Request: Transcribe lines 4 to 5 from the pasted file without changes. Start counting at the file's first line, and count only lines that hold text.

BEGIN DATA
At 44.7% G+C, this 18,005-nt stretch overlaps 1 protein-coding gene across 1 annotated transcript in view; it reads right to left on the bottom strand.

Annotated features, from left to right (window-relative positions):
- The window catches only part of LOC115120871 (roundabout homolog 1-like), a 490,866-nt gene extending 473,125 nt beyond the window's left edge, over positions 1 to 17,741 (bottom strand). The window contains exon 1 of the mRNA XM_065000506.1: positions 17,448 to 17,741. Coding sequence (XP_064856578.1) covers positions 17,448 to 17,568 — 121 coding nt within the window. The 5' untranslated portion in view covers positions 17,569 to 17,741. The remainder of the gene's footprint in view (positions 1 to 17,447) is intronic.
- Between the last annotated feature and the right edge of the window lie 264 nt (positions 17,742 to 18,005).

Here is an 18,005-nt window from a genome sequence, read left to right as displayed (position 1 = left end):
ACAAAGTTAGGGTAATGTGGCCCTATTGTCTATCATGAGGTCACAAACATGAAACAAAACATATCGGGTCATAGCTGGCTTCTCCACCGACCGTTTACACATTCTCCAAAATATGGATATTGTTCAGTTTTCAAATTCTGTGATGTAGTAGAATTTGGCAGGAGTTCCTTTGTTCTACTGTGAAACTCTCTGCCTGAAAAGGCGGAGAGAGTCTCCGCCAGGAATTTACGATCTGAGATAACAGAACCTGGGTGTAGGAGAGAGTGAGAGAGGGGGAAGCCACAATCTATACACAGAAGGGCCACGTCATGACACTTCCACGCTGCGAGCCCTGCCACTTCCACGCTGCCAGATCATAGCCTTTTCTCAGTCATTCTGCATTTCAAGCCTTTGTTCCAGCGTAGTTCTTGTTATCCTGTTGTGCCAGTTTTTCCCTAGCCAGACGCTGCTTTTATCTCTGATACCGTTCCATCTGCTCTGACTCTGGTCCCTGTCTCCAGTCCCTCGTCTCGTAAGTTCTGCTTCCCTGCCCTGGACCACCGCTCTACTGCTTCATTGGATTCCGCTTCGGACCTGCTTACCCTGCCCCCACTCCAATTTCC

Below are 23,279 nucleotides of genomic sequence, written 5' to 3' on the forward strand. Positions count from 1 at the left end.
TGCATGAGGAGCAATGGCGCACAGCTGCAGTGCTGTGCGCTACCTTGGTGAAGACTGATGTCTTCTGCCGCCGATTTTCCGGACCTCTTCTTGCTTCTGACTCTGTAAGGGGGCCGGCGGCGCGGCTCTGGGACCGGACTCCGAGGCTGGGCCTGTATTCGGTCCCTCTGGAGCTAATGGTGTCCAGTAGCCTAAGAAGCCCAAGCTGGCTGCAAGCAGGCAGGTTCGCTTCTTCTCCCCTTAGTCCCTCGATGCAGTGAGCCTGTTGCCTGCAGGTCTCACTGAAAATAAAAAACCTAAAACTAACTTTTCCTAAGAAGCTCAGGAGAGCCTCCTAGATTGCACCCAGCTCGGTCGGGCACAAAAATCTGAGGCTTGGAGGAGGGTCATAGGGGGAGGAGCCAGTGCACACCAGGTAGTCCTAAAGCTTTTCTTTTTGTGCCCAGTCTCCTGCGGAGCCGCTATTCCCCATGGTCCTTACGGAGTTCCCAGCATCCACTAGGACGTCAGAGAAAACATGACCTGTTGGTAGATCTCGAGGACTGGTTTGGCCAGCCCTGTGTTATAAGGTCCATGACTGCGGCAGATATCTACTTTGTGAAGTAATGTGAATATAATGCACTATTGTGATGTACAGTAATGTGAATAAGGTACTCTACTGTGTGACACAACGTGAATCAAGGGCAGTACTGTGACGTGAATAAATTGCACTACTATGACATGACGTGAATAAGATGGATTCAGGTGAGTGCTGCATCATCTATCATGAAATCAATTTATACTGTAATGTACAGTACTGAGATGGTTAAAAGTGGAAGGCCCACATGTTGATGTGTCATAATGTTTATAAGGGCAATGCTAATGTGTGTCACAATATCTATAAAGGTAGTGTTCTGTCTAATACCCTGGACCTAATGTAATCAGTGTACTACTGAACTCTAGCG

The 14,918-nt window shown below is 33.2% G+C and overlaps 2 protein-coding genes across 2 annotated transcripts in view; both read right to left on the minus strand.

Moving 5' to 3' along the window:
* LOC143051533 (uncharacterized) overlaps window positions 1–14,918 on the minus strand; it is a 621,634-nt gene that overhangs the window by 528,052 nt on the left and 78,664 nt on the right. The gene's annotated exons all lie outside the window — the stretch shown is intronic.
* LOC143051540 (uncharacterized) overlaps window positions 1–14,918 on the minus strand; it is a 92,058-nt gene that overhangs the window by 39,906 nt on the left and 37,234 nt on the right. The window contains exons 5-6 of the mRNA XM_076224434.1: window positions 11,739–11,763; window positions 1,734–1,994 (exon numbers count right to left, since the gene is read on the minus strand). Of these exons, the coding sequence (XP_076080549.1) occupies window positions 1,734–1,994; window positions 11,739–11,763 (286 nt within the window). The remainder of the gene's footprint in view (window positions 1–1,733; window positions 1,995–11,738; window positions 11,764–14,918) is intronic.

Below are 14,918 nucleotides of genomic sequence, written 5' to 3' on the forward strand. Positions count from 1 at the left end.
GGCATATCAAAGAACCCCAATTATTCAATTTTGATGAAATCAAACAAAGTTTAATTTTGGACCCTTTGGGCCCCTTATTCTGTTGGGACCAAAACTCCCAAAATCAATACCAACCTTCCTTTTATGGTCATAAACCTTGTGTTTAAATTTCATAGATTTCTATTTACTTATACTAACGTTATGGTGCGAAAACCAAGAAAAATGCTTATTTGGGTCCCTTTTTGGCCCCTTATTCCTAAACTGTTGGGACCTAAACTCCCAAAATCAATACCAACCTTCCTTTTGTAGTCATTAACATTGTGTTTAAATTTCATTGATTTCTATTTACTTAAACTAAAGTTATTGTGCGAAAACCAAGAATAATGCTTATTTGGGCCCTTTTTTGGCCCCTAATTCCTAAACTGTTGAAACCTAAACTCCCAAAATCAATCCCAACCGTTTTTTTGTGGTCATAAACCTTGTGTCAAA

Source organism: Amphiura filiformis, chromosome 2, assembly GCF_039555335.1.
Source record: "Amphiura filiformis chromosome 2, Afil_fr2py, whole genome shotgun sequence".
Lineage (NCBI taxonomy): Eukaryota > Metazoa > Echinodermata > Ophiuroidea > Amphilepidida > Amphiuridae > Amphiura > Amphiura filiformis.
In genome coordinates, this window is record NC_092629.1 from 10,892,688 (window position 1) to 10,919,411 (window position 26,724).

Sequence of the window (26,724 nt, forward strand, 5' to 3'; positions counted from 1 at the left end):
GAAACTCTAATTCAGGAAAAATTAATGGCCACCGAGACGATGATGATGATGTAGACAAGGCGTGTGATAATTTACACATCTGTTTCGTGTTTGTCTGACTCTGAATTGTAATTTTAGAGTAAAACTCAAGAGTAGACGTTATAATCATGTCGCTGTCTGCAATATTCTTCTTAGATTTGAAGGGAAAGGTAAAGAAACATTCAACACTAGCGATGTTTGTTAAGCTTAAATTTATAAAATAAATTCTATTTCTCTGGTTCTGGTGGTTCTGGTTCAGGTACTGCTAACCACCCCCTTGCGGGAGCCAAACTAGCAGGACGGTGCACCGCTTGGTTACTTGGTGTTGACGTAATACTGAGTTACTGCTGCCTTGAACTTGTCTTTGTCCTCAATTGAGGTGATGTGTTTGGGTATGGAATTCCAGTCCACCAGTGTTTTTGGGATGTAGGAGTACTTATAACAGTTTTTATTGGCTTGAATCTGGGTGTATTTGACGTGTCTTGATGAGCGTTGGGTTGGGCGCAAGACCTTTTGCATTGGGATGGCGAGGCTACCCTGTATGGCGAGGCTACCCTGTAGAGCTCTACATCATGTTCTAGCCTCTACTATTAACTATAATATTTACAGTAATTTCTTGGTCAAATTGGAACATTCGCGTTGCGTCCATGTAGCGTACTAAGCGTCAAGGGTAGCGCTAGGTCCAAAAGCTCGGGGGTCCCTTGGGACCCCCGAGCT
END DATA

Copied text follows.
- Between the last annotated feature and the right edge of the window lie 264 nt (positions 17,742 to 18,005).

Here is an 18,005-nt window from a genome sequence, read left to right as displayed (position 1 = left end):